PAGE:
Benefits of Beating a Bias

I’m not suggesting that you drain pour the whiskey that you currently love (unless it’s George…well, never mind).  I am challenging you to expand your whiskey horizons.  Be willing to try new things.  And by “new things” I don’t necessarily mean the latest brand of sourced, six-year MGP on the market under another label.  Because if you happen to miss out on that one, there will be another one on the market next weekend.  (I may have a sourced-MGP bias, too).

I also don’t mean try expensive things.  If it is a pricey pour of something you’ve never had, then that’s between you and your budget.  I’m all for trying new things, but there is some risk involved when the brand thinks a lot of their bottle.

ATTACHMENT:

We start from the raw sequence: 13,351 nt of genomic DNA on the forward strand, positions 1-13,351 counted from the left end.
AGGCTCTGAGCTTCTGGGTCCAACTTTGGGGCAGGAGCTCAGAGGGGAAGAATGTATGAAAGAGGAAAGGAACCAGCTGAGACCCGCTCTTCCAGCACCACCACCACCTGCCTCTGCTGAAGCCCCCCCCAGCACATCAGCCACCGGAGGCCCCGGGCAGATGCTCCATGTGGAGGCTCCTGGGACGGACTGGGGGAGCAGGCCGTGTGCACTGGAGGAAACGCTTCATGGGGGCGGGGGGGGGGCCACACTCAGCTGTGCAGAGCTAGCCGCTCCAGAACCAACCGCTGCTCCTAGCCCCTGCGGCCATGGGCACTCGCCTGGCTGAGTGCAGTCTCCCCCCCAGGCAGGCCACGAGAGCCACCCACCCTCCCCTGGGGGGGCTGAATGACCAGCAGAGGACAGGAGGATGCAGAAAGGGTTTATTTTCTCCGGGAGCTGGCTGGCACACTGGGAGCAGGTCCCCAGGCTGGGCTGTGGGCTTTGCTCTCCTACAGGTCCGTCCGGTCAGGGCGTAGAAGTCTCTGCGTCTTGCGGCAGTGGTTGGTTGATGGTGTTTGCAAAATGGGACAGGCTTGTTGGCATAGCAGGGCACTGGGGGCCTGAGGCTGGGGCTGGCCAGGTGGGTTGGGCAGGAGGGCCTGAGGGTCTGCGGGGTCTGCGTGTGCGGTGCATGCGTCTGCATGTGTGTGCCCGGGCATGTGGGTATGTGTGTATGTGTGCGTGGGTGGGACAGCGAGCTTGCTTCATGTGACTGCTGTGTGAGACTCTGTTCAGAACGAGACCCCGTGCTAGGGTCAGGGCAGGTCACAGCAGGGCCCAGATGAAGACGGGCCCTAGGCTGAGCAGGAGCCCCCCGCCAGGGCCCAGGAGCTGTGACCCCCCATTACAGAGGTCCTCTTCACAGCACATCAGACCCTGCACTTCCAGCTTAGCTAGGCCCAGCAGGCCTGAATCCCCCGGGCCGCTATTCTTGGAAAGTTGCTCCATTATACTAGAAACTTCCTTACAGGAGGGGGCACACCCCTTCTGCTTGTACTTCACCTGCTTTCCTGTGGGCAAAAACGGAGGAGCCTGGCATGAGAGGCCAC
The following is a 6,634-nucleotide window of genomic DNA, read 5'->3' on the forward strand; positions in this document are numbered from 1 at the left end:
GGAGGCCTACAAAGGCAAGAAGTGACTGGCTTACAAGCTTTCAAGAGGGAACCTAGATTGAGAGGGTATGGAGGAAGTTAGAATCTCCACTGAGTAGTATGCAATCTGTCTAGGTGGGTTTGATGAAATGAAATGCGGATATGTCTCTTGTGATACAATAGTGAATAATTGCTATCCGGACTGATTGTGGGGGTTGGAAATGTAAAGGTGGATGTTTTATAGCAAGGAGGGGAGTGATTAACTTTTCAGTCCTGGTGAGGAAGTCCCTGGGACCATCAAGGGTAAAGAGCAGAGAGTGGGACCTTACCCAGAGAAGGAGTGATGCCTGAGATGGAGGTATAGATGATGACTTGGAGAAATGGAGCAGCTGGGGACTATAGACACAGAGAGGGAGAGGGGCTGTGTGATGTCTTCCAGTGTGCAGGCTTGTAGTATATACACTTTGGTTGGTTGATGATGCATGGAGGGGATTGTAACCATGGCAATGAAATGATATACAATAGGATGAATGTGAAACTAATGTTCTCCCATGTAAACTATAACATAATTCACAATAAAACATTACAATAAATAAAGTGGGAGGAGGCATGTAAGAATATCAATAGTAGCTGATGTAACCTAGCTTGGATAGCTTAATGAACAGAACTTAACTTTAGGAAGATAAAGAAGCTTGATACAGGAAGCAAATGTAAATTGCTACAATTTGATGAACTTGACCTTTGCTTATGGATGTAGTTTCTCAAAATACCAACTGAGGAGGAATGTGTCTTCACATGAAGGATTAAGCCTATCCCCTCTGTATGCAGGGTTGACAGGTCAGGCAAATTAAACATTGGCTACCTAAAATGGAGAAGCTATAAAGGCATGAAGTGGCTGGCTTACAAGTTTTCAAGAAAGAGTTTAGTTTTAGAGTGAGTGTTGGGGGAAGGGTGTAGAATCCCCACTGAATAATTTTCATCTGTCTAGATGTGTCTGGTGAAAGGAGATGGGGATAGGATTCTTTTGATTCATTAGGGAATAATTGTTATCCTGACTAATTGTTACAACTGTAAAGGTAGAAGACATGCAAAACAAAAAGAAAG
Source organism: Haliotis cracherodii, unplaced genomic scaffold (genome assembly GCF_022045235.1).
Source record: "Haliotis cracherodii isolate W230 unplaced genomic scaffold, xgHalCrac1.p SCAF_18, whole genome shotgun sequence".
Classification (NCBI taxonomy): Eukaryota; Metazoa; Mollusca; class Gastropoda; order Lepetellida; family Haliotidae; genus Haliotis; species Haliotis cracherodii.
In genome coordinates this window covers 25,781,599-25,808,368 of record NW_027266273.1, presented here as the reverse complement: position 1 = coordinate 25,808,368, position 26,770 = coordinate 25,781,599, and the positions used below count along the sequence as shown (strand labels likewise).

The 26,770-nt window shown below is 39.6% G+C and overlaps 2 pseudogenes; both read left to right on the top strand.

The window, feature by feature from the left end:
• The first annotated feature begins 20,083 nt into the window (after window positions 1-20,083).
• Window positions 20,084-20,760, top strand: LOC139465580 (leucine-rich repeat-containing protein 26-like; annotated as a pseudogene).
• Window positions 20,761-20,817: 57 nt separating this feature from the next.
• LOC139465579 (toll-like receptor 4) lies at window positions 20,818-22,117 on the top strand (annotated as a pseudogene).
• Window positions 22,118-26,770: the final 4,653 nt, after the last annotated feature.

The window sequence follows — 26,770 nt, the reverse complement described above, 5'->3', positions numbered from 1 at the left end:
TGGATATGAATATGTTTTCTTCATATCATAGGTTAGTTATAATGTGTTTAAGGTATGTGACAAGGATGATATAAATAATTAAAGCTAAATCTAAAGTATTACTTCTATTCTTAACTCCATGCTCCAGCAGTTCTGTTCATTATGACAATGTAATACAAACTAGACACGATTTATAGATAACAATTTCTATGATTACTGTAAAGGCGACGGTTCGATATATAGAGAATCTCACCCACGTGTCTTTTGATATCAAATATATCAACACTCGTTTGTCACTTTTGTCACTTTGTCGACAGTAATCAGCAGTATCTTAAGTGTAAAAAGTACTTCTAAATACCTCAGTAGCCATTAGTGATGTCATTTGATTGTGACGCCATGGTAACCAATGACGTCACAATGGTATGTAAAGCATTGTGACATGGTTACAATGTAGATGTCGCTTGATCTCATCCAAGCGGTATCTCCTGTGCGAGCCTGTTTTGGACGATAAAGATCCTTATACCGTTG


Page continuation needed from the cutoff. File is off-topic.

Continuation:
What I do mean is: be willing to experiment in whiskey.  Try a unique mashbill (see this Bar Cart YouTube show for ideas). 

Try a different brand.  When I look for a different brand, I typically want to find one that is doing their own distilling.

Try a different spirit.  Bourbon, and to a lesser extent rye, can be stupid sometimes.  The hype around the bottle too often far exceeds what is actually in the bottle.  Try a corn whiskey.  Try an American single malt.  Try a white whiskey.  Try a scotch (they aren’t all peated).  Try an absinthe. 

What you’ll find is there are a lot of creative distillers out there making flavorful whiskeys that you’ll love while, at the same time, expanding your palate. And when you go back to that daily drinker you love, you may find yourself picking up on different notes that help you enjoy it even more than before.